I’d also like to encourage you to continue educating yourself on current research in nutrition so you’ll be better able to make informed choices for yourself. We’re bombarded with subtle and not-so-subtle information on healthy eating, and without seeing the research firsthand, it’s hard to differentiate truth from misinformation. The website is run by the American Society for nutrition and is a good starting point.

As always, I’d love to continue the discussion down in the comments. Let me know your thoughts, questions, and suggestions!

Rooting for you,

xoxo Stef

After 15 years as an educator in both the public K-12 setting and the University level in Special Physical Education, Stef made the leap to her true passion… the fitness world. She’s currently a personal trainer and wellness coach specializing in seniors, medical conditions, and injuries. Stef loves running, cycling, and being “Mugga” to her two favorite mini-humans — Punky and Marshmallow. ❤️

    10 thoughts on “The Road To Wellness: Nutrition and Overeating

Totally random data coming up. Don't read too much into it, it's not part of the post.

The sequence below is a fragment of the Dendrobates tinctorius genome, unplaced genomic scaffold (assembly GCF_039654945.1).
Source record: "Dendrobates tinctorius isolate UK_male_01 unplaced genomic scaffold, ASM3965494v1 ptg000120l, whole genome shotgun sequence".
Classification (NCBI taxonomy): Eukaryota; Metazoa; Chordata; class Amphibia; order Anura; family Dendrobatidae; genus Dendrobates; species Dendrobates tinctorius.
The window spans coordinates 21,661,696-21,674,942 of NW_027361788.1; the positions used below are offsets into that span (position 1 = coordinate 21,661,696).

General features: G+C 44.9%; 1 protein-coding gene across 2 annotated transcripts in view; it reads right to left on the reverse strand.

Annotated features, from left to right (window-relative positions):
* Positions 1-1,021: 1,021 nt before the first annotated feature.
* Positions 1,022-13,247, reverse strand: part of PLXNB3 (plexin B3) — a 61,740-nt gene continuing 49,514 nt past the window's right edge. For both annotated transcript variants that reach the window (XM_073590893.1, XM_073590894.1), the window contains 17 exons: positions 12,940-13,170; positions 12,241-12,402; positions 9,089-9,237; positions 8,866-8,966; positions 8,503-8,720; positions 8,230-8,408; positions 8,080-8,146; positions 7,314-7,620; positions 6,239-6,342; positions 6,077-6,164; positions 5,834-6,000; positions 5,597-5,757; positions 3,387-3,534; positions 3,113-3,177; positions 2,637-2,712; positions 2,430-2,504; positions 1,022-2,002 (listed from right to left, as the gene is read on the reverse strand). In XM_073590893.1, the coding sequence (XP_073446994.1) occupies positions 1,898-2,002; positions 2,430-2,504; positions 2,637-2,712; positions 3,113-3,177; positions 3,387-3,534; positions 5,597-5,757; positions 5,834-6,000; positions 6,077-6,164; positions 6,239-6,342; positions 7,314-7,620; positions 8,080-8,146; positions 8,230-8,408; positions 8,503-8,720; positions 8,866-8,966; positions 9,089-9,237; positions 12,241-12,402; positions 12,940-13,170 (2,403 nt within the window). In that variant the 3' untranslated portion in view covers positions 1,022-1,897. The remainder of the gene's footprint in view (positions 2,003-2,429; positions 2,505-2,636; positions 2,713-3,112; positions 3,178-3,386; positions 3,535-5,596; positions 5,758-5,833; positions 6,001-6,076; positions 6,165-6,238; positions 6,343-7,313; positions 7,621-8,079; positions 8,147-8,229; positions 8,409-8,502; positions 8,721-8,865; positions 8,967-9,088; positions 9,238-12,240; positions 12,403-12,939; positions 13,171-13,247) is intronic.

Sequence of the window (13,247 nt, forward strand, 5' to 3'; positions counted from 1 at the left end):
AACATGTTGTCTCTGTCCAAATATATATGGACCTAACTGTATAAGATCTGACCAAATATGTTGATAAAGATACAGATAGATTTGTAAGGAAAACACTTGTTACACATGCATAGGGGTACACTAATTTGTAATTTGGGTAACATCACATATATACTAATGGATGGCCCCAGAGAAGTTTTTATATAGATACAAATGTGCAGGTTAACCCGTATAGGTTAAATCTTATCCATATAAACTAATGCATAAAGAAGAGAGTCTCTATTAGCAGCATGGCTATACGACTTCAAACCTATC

1. Brian Hjelmervik

      Yes the old eat to ride, ride to eat mantra does not work. After all one can always eat more than one can ride (or any other exercise). Losing 35 lbs is the best cycling equipment I ever purchased (still have 15 lbs to go).

      1. Stefany - Post author

        Very true. Many times I’ve started with a brand new personal training client and they actually gain weight their first month of training. They were rewarding their workouts by allowing themselves to eat more. Exercise (unfortunately) doesn’t give us a free pass at the buffet line, ya know? Great job on the 35lbs, wow. That takes discipline. Sounds like you’ve found strategies that work for you. If only we could bottle that discipline and sell it!!!!

    2. JL

      Thanks Travis and Stef for the info on types of LDL and “vegetable” oils (yikes!). Nutrition information is so contradictory, it’s hard to know what to do sometimes. I stick to the basics, use whatever “health hacks” work, and think of it as a process of improvement. No failures, just opportunities to do better next time. Some of my guidelines and hacks:

      DRINK MORE WATER – This was easy once I started serving water in a nice glass with ice cubes, a squirt of lemon or lime, and a citrus slice. In cold weather I use hot water and citrus in my favorite mug. Also, I never leave the house without a water bottle.